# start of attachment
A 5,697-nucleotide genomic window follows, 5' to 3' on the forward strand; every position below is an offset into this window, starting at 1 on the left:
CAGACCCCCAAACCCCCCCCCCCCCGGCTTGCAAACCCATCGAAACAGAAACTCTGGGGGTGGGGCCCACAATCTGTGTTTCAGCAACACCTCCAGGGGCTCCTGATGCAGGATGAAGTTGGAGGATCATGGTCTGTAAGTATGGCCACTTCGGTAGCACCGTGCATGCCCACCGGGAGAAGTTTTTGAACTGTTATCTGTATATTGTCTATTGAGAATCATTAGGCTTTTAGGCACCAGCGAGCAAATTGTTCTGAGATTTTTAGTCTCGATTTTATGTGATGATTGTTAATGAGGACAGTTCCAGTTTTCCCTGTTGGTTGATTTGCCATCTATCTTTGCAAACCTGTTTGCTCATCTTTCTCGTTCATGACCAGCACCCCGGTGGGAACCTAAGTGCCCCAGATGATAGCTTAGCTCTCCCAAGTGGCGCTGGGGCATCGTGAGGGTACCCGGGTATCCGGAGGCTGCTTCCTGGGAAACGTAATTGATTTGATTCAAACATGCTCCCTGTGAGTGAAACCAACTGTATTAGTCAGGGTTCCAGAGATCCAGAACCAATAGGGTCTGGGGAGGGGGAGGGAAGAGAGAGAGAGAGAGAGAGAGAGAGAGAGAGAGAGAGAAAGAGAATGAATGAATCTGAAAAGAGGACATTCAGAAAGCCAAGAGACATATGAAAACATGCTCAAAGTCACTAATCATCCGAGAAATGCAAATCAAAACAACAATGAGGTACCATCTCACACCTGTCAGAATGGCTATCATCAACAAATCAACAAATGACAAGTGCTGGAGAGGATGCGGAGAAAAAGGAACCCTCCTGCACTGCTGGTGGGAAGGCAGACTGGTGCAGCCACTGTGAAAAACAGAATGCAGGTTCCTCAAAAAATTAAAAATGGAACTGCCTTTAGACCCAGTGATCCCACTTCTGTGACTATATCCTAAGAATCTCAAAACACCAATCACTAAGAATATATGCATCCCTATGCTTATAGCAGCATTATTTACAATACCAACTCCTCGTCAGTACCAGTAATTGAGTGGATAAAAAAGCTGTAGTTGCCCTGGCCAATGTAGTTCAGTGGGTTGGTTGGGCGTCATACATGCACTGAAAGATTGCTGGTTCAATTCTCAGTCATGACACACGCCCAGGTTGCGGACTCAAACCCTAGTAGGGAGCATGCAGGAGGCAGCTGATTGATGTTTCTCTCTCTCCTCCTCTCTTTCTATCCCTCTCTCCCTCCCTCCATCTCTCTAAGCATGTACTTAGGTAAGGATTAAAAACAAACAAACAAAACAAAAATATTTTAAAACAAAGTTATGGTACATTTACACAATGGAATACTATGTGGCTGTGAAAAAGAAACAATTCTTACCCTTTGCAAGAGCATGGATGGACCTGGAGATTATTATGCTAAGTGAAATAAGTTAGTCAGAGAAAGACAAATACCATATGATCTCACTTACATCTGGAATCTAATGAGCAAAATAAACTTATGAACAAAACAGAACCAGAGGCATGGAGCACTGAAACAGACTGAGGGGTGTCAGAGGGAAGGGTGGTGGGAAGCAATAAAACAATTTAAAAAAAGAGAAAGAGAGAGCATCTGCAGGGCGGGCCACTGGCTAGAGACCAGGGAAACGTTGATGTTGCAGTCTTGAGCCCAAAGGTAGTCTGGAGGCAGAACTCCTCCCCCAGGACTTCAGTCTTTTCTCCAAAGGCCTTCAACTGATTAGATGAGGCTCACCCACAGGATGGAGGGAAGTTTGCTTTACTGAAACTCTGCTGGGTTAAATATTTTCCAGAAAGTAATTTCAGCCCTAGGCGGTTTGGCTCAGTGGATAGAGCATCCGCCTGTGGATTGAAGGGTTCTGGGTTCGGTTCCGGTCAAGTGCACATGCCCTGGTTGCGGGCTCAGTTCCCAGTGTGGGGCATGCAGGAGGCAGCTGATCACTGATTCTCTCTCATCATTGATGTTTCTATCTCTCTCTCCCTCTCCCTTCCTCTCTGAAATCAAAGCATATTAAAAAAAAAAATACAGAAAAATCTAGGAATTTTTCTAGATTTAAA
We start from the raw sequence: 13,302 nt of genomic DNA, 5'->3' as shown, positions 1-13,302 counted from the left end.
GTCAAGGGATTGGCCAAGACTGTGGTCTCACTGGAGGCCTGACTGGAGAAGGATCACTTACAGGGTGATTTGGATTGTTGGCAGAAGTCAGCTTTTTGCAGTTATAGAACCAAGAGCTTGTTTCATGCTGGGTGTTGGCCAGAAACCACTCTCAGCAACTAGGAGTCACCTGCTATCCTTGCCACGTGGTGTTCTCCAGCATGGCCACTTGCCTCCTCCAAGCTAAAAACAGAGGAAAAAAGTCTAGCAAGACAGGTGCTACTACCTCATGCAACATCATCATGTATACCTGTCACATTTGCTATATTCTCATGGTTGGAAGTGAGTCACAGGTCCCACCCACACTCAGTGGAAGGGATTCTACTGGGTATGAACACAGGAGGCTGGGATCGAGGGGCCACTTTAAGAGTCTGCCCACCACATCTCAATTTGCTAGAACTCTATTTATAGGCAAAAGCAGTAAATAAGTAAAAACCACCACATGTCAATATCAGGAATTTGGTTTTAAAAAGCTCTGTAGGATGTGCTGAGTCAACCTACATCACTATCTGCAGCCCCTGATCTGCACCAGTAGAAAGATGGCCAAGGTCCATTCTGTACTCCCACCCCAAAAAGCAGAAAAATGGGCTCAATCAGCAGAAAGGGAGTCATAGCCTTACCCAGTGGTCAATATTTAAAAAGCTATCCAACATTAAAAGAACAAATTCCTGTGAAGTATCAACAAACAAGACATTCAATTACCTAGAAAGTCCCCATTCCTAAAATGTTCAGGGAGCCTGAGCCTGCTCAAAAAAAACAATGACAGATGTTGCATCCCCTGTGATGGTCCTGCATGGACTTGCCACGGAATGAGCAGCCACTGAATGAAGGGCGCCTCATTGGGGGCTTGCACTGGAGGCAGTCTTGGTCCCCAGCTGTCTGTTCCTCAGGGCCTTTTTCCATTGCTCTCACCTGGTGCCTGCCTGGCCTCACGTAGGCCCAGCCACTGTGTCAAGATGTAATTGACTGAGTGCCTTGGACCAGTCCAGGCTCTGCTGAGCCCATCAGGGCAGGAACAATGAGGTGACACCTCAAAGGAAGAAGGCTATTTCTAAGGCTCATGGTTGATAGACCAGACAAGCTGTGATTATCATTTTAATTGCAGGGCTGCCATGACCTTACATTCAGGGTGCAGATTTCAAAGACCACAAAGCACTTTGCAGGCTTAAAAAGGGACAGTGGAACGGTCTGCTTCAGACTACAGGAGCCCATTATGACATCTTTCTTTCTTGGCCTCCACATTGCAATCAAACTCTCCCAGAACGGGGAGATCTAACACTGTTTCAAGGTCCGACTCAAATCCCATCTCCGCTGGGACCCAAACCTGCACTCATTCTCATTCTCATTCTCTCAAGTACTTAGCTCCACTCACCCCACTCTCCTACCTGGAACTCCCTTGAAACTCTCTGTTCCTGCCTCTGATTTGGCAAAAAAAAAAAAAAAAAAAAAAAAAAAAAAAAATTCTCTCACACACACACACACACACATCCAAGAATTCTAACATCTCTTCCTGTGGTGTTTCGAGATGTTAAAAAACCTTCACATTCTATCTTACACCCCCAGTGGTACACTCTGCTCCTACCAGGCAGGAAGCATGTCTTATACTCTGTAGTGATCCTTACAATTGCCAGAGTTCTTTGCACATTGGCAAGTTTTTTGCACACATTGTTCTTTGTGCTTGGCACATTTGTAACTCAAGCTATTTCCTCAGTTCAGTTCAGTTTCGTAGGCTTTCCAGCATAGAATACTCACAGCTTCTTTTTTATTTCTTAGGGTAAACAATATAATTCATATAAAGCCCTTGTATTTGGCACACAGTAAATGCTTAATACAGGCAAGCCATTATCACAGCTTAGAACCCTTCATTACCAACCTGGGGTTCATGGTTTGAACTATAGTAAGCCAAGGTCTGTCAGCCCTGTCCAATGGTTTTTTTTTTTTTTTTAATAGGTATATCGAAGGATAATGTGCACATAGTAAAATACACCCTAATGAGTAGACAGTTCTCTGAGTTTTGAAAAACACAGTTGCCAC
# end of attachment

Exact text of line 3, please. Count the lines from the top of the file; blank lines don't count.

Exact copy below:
We start from the raw sequence: 13,302 nt of genomic DNA, 5'->3' as shown, positions 1-13,302 counted from the left end.